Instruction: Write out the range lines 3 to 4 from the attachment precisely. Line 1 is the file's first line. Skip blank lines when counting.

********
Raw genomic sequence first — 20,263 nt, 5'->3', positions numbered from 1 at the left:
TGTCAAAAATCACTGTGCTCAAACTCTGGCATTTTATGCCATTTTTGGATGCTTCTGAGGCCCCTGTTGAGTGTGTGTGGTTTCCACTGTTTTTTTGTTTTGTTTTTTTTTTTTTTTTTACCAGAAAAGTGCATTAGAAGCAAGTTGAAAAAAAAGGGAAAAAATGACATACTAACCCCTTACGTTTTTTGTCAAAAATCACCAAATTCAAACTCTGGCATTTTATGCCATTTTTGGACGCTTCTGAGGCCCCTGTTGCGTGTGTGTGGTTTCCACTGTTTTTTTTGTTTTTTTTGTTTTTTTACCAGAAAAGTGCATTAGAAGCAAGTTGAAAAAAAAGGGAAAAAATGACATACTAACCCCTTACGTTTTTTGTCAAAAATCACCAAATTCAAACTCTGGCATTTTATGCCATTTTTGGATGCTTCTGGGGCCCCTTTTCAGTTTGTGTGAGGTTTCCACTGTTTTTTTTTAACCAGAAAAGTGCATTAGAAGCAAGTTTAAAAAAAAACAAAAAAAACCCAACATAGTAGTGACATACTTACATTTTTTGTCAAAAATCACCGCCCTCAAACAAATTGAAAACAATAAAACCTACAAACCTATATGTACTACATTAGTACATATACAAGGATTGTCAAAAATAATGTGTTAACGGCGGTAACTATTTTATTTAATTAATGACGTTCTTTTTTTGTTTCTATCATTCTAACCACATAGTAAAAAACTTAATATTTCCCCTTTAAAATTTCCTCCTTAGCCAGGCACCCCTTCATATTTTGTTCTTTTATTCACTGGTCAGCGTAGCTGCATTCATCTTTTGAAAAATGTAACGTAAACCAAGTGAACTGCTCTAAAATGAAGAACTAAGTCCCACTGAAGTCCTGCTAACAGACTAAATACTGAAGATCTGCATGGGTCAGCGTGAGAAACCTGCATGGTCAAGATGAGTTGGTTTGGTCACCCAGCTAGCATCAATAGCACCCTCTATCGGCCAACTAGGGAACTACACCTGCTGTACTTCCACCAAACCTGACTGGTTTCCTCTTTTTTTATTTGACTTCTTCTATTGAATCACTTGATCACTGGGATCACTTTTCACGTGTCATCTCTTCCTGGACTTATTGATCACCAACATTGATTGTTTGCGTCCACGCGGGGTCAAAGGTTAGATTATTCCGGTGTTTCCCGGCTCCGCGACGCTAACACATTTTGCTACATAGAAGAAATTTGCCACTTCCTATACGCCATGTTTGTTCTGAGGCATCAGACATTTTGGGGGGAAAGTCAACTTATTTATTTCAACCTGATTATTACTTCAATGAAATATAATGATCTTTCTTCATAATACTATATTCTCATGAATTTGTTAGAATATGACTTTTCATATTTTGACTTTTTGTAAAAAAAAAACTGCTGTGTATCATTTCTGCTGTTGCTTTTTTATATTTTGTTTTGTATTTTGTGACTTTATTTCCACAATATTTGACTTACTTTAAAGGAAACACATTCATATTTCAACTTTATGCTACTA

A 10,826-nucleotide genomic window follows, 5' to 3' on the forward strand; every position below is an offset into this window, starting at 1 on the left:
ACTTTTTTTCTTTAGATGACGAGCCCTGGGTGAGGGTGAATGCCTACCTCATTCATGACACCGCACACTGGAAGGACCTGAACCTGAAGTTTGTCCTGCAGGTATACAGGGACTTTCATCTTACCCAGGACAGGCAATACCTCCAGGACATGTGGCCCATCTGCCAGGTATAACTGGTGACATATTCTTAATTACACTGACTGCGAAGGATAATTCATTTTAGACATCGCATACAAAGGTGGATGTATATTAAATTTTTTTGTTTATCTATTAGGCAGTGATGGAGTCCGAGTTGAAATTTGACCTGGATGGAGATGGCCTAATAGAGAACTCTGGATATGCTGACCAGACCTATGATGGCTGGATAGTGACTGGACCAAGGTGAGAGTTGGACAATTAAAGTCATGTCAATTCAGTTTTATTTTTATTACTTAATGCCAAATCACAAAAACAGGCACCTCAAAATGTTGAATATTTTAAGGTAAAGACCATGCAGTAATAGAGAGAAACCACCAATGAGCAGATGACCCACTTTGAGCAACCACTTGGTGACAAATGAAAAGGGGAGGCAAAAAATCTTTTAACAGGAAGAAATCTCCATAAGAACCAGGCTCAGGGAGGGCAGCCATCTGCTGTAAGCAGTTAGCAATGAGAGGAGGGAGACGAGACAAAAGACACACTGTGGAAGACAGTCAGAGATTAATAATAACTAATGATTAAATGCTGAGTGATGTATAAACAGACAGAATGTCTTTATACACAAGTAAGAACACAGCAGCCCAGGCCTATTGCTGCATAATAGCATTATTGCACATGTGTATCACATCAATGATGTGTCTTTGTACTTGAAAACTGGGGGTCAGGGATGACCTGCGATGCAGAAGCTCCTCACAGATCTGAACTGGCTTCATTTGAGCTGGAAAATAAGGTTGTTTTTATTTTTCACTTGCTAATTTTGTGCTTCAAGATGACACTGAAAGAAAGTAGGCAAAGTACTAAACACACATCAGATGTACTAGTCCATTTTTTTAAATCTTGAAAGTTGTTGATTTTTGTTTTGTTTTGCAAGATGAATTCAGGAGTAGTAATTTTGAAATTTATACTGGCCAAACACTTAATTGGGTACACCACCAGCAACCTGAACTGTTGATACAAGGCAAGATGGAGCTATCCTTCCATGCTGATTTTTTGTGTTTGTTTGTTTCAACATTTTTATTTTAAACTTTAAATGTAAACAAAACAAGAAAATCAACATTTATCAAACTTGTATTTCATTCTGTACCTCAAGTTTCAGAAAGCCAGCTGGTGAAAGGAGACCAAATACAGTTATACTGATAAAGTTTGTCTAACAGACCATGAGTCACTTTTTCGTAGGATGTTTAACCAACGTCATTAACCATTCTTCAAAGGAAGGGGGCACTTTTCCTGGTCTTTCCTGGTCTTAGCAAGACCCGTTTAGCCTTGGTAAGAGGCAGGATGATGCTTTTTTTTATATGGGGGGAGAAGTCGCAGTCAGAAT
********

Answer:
A 10,826-nucleotide genomic window follows, 5' to 3' on the forward strand; every position below is an offset into this window, starting at 1 on the left:
ACTTTTTTTCTTTAGATGACGAGCCCTGGGTGAGGGTGAATGCCTACCTCATTCATGACACCGCACACTGGAAGGACCTGAACCTGAAGTTTGTCCTGCAGGTATACAGGGACTTTCATCTTACCCAGGACAGGCAATACCTCCAGGACATGTGGCCCATCTGCCAGGTATAACTGGTGACATATTCTTAATTACACTGACTGCGAAGGATAATTCATTTTAGACATCGCATACAAAGGTGGATGTATATTAAATTTTTTTGTTTATCTATTAGGCAGTGATGGAGTCCGAGTTGAAATTTGACCTGGATGGAGATGGCCTAATAGAGAACTCTGGATATGCTGACCAGACCTATGATGGCTGGATAGTGACTGGACCAAGGTGAGAGTTGGACAATTAAAGTCATGTCAATTCAGTTTTATTTTTATTACTTAATGCCAAATCACAAAAACAGGCACCTCAAAATGTTGAATATTTTAAGGTAAAGACCATGCAGTAATAGAGAGAAACCACCAATGAGCAGATGACCCACTTTGAGCAACCACTTGGTGACAAATGAAAAGGGGAGGCAAAAAATCTTTTAACAGGAAGAAATCTCCATAAGAACCAGGCTCAGGGAGGGCAGCCATCTGCTGTAAGCAGTTAGCAATGAGAGGAGGGAGACGAGACAAAAGACACACTGTGGAAGACAGTCAGAGATTAATAATAACTAATGATTAAATGCTGAGTGATGTATAAACAGACAGAATGTCTTTATACACAAGTAAGAACACAGCAGCCCAGGCCTATTGCTGCATAATAGCATTATTGCACATGTGTATCACATCAATGATGTGTCTTTGTACTTGAAAACTGGGGGTCAGGGATGACCTGCGATGCAGAAGCTCCTCACAGATCTGAACTGGCTTCATTTGAGCTGGAAAATAAGGTTGTTTTTATTTTTCACTTGCTAATTTTGTGCTTCAAGATGACACTGAAAGAAAGTAGGCAAAGTACTAAACACACATCAGATGTACTAGTCCATTTTTTTAAATCTTGAAAGTTGTTGATTTTTGTTTTGTTTTGCAAGATGAATTCAGGAGTAGTAATTTTGAAATTTATACTGGCCAAACACTTAATTGGGTACACCACCAGCAACCTGAACTGTTGATACAAGGCAAGATGGAGCTATCCTTCCATGCTGATTTTTTGTGTTTGTTTGTTTCAACATTTTTATTTTAAACTTTAAATGTAAACAAAACAAGAAAATCAACATTTATCAAACTTGTATTTCATTCTGTACCTCAAGTTTCAGAAAGCCAGCTGGTGAAAGGAGACCAAATACAGTTATACTGATAAAGTTTGTCTAACAGACCATGAGTCACTTTTTCGTAGGATGTTTAACCAACGTCATTAACCATTCTTCAAAGGAAGGGGGCACTTTTCCTGGTCTTTCCTGGTCTTAGCAAGACCCGTTTAGCCTTGGTAAGAGGCAGGATGATGCTTTTTTTTATATGGGGGGAGAAGTCGCAGTCAGAAT